U.S. Supreme Court Justice Ruth Bader Ginsburg told an audience of law students in San Francisco Thursday that her goal as a civil rights lawyer four decades ago was to “open all doors for men and women.”
Ginsburg, 78, spoke to students and professors at the University of California’s Hastings College of the Law in an evening interview conducted by Professor Joan Williams as part of the school’s Legally Speaking series.
Her comments ranged over her 18 years on the high court, the nomination process and her career as a law professor and women’s rights lawyer before she became a judge.
In a remark on current civil rights, Ginsburg included sexual orientation as a factor that should be a basis for equal treatment.
“We should not be stopped from pursuing whatever talents God has given us simply because we are of a certain race, national origin, religion, gender or gender preference,” she said.
At the start of the 90-minute session, Williams referred briefly to Ginsburg’s emergency evacuation Wednesday from a plane preparing to take off for San Francisco from Dulles International Airport in Virginia.
Ginsburg and 178 other passengers slid down evacuation chutes after the pilot of their United Airlines flight detected a possible engine problem before takeoff. She was unharmed and took a later flight.
“Not everybody is willing to jump out of a plane onto an inflatable slide,” Williams said.
“I had not planned that as part of my journey here,” Ginsburg responded.
Ginsburg was appointed to the Supreme Court by President Bill Clinton in 1993 and became the second woman on the panel. She had previously served on a federal appeals court in Washington, D.C., to which she was appointed by President Jimmy Carter in 1980.
Before that, she taught at Rutgers University School of Law and, beginning in 1972, at Columbia Law School. While a professor, she also cofounded the Women’s Rights Project at the American Civil Liberties Union in 1971 and won several leading cases in that field.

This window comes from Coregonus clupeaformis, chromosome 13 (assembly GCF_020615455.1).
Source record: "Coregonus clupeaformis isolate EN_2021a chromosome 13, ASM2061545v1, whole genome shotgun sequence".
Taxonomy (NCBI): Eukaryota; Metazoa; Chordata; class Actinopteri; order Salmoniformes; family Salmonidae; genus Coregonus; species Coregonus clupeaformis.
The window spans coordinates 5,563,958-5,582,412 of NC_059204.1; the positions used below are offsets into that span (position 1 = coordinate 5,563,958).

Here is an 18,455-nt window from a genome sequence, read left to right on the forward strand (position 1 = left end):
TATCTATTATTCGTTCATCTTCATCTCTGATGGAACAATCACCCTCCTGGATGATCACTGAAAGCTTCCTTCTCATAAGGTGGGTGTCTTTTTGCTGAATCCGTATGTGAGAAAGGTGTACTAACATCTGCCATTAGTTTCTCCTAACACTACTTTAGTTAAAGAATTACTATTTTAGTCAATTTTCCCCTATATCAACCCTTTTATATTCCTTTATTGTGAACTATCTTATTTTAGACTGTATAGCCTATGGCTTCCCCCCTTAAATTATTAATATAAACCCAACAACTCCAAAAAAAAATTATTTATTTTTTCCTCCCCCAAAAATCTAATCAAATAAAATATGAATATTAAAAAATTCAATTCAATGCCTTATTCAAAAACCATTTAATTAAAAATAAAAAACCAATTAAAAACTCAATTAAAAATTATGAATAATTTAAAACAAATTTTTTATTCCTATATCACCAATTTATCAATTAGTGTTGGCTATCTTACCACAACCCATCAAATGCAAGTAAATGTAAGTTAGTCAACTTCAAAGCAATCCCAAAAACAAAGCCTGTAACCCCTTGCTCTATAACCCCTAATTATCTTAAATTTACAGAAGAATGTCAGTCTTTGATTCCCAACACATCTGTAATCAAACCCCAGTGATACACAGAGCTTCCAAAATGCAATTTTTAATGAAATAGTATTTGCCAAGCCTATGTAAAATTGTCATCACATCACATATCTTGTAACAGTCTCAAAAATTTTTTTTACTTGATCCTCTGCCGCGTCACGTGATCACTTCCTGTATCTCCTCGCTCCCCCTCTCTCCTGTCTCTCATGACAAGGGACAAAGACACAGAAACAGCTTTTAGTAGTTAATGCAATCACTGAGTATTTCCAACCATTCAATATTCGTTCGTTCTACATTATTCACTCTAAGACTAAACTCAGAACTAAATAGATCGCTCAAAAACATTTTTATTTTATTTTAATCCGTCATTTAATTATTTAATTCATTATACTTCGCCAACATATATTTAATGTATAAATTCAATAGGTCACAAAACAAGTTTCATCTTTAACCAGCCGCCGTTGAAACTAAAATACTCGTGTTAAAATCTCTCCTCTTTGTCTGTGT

Ginsburg told the Hasting students she challenged stereotype-based discrimination against men as well as women, such as a former law that gave tax benefits to women but not to men taking care of elderly parents.
Williams noted that Ginsburg has said that if nominated to the high court today, she would never be approved by the U.S. Senate because of her ties to the ACLU.
“What has changed?” Williams asked.
“The process itself,” said Ginsburg, who commented “there was a true bipartisan spirit” in the Senate when she was nominated to the high court and confirmed by a 96-3 vote in 1993.
“Some day we’ll get back to the way it once was, but it will take people working on both sides of the aisle who really care about making government work,” she said.
Asked what she would like to have considered her legacy on the court, Ginsburg answered, “I would just like people to think of me as a judge who did the best she could in the limited time she had to keep our country true to what it is to be a great nation.”
Julia Cheever, Bay City News